Bernard Parks – Los Angeles 8th District City Councilman & Former MTA Board Member: “Although I fully supported the passing of the original Measure R, this particular rendition of a tax extension, [Measure J], is not in the best interest of the community.”
Dr. Anthony Samad – Urban Issues Forum & Past President of 100 Black Men of Los Angeles: “Villaraigosa has the audacity to float another half cent tax bond to complete current projects—not including the Crenshaw/LAX project. Let’s me get this straight—you want the black community to tax itself, until the year 2069, for transportation projects that won’t impact nor improve our community? Well, that’s straight-up JACKING.”
Dr. Sandra E. Thomas – Former California State Director of NAACP: “Measure J is filled with FALSE PROMISES of job creation and accelerated traffic relief. It manipulates voters into paying more taxes without accountability…”
Celes King IV – Vice Chair of Congress of Racial Equality-California: “This black leader is not going for the hokey doke.”
Dr. David Horne – Council of Black Political Organizations: “[L.A. Mayor Antonio Villaraigosa] and Metro have consistently ignored the will of the Crenshaw residents regarding the Crenshaw Light Rail project. There is nothing in the narrative of Measure J to prevent that from happening again. We supported the original Measure R, and got nothing out of it. We are being asked to blindly support another fiscal measure that will be used for the benefit of other communities, but not ours. Fool us once, and that’s enough of that.”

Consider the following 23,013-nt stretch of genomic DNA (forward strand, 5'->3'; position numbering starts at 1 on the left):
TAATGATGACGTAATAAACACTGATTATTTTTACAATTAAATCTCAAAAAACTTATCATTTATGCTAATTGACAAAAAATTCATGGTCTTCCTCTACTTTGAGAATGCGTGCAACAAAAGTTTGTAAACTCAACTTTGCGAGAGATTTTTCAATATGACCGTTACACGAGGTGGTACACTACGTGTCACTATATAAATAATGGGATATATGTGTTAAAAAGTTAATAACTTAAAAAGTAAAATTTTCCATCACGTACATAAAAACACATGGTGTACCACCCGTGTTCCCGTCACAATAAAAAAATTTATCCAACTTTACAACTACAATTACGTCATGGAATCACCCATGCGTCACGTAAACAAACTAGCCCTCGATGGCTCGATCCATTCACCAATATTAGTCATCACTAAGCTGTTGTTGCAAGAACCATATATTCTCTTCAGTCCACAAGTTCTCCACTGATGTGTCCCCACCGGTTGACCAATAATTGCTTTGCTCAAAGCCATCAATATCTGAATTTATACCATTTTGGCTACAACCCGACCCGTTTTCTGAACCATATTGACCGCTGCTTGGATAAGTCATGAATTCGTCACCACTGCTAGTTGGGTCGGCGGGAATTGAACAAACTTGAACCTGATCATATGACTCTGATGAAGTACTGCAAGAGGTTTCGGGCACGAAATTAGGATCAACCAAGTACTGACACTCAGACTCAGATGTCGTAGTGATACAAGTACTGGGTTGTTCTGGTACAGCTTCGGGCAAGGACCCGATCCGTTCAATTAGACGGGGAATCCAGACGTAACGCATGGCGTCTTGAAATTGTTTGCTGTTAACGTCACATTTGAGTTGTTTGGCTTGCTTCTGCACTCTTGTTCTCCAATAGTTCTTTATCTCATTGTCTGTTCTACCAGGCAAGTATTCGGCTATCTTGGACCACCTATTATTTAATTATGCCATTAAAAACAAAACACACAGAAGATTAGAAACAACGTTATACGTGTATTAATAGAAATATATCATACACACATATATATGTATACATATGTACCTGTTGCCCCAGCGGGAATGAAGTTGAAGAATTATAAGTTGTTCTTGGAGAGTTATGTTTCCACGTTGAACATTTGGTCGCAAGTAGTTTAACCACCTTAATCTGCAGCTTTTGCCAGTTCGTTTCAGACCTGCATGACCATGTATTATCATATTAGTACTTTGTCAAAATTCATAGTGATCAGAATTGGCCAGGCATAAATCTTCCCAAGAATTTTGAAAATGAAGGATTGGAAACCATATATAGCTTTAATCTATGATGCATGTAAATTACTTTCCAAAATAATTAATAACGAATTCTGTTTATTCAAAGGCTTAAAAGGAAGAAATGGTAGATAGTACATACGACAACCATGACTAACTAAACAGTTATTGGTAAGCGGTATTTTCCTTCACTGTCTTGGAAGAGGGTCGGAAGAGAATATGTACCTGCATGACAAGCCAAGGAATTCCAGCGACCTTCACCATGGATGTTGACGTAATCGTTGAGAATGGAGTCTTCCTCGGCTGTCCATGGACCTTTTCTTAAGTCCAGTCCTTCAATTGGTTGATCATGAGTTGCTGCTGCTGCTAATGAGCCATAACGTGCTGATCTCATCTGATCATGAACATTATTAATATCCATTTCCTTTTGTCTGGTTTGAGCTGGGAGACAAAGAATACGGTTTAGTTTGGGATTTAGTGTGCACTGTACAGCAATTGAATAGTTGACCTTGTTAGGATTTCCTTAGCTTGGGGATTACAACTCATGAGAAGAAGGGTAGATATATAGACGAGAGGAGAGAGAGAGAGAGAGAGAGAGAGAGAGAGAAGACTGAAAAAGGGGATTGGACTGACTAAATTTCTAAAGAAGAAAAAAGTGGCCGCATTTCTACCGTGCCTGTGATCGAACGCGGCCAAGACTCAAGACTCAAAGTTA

Betty Pleasant – Wave Newspaper Contributing Editor: “Absolutely not! NO, NO and NO. We voted a tax increase for this not so long ago and now the county is asking for some more?! With none of it going on the Crenshaw Line?! NO.”
Larry Aubry – LA Sentinel Columnist & Former Inglewood School Board Member: “The bottom line is the Black community is getting screwed again by MTA.”
Rev. Lewis Logan II – Co-Founder of Ruach Christian Community Church: “This is principled opposition based upon the fact that Measure J is as old as this republic and as unfair today as it was in its origins: ‘Taxation without representation!’”
Dr. Melina Abdullah – Activist & View Park Prep Parent: “We refuse to pay taxes to a system that has said we are expendable.”
Carolyn Fowler – Past President of New Frontier Democratic Club: “I fail to understand how Mayor Antonio Villaraigosa thinks he can so publicly oppose the South L.A. community and black community efforts for a station at Leimert Park and underground rail on Crenshaw and then turn around and expect us to vote for his vanity transportation tax that has nothing for us. Our community is politically smarter than that. Not just ‘No,’ but ‘HELL NO’ on Measure J.”
Najee Ali – Director of Project Islamic Hope “Measure J is a slap in the face to South L.A. residents. It is a form of economic apartheid.”
Barbara Lott-Holland – Co-Chair of Bus Riders Union: “Measure J is a racist regressive sales tax that will have our grand children paying for it for the next 60 years.”
(1 votes, average: 5.00 out of 5)